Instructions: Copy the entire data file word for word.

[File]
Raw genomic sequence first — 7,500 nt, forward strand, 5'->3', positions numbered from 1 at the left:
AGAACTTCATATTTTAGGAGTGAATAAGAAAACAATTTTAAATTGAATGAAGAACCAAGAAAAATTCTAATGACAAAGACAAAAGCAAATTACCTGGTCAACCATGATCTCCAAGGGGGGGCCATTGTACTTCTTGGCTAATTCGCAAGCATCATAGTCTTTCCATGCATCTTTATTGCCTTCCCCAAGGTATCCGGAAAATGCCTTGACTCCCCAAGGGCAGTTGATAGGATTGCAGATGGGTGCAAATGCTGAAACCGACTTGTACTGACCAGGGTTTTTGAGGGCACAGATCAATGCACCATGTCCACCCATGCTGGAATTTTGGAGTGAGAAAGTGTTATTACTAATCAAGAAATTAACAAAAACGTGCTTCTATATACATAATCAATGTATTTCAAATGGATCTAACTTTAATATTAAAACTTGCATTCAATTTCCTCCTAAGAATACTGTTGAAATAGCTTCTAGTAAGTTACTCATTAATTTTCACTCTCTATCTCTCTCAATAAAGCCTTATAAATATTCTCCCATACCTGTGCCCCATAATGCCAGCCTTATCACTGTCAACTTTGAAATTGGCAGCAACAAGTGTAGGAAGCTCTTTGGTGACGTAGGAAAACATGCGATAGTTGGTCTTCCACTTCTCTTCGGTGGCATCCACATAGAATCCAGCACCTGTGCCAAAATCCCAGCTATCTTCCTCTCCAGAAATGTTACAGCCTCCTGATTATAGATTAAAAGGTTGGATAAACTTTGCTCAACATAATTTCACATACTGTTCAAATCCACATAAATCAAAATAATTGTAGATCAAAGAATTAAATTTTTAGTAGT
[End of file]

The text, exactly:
Raw genomic sequence first — 7,500 nt, forward strand, 5'->3', positions numbered from 1 at the left:
AGAACTTCATATTTTAGGAGTGAATAAGAAAACAATTTTAAATTGAATGAAGAACCAAGAAAAATTCTAATGACAAAGACAAAAGCAAATTACCTGGTCAACCATGATCTCCAAGGGGGGGCCATTGTACTTCTTGGCTAATTCGCAAGCATCATAGTCTTTCCATGCATCTTTATTGCCTTCCCCAAGGTATCCGGAAAATGCCTTGACTCCCCAAGGGCAGTTGATAGGATTGCAGATGGGTGCAAATGCTGAAACCGACTTGTACTGACCAGGGTTTTTGAGGGCACAGATCAATGCACCATGTCCACCCATGCTGGAATTTTGGAGTGAGAAAGTGTTATTACTAATCAAGAAATTAACAAAAACGTGCTTCTATATACATAATCAATGTATTTCAAATGGATCTAACTTTAATATTAAAACTTGCATTCAATTTCCTCCTAAGAATACTGTTGAAATAGCTTCTAGTAAGTTACTCATTAATTTTCACTCTCTATCTCTCTCAATAAAGCCTTATAAATATTCTCCCATACCTGTGCCCCATAATGCCAGCCTTATCACTGTCAACTTTGAAATTGGCAGCAACAAGTGTAGGAAGCTCTTTGGTGACGTAGGAAAACATGCGATAGTTGGTCTTCCACTTCTCTTCGGTGGCATCCACATAGAATCCAGCACCTGTGCCAAAATCCCAGCTATCTTCCTCTCCAGAAATGTTACAGCCTCCTGATTATAGATTAAAAGGTTGGATAAACTTTGCTCAACATAATTTCACATACTGTTCAAATCCACATAAATCAAAATAATTGTAGATCAAAGAATTAAATTTTTAGTAGT